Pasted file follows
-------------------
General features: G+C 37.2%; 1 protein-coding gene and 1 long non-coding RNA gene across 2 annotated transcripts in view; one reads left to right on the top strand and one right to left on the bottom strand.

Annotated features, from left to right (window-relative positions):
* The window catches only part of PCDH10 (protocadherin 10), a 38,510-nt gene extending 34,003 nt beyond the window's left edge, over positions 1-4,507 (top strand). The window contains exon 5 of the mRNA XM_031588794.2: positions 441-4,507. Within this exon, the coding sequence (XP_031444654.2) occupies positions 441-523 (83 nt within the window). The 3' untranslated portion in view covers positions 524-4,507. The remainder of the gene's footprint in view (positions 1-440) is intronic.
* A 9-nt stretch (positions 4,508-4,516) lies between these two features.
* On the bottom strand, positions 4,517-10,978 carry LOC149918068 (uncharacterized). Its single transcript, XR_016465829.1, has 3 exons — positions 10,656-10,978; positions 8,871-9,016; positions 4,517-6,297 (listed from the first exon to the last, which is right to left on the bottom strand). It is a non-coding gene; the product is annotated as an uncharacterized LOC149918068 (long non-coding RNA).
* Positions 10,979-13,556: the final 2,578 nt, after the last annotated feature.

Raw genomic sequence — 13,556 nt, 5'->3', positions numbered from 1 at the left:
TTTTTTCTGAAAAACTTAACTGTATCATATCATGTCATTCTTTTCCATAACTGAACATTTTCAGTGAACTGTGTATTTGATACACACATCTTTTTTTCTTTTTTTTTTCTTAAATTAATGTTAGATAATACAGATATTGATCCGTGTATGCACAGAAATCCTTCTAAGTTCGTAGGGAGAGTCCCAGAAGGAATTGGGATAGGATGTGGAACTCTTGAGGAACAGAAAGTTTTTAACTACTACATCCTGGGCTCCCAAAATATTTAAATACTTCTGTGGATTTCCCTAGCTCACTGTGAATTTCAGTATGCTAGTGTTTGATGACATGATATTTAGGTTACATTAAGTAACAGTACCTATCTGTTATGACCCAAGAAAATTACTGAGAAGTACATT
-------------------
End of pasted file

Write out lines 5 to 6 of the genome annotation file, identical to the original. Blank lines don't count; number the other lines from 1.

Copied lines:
* On the bottom strand, positions 4,517-10,978 carry LOC149918068 (uncharacterized). Its single transcript, XR_016465829.1, has 3 exons — positions 10,656-10,978; positions 8,871-9,016; positions 4,517-6,297 (listed from the first exon to the last, which is right to left on the bottom strand). It is a non-coding gene; the product is annotated as an uncharacterized LOC149918068 (long non-coding RNA).
* Positions 10,979-13,556: the final 2,578 nt, after the last annotated feature.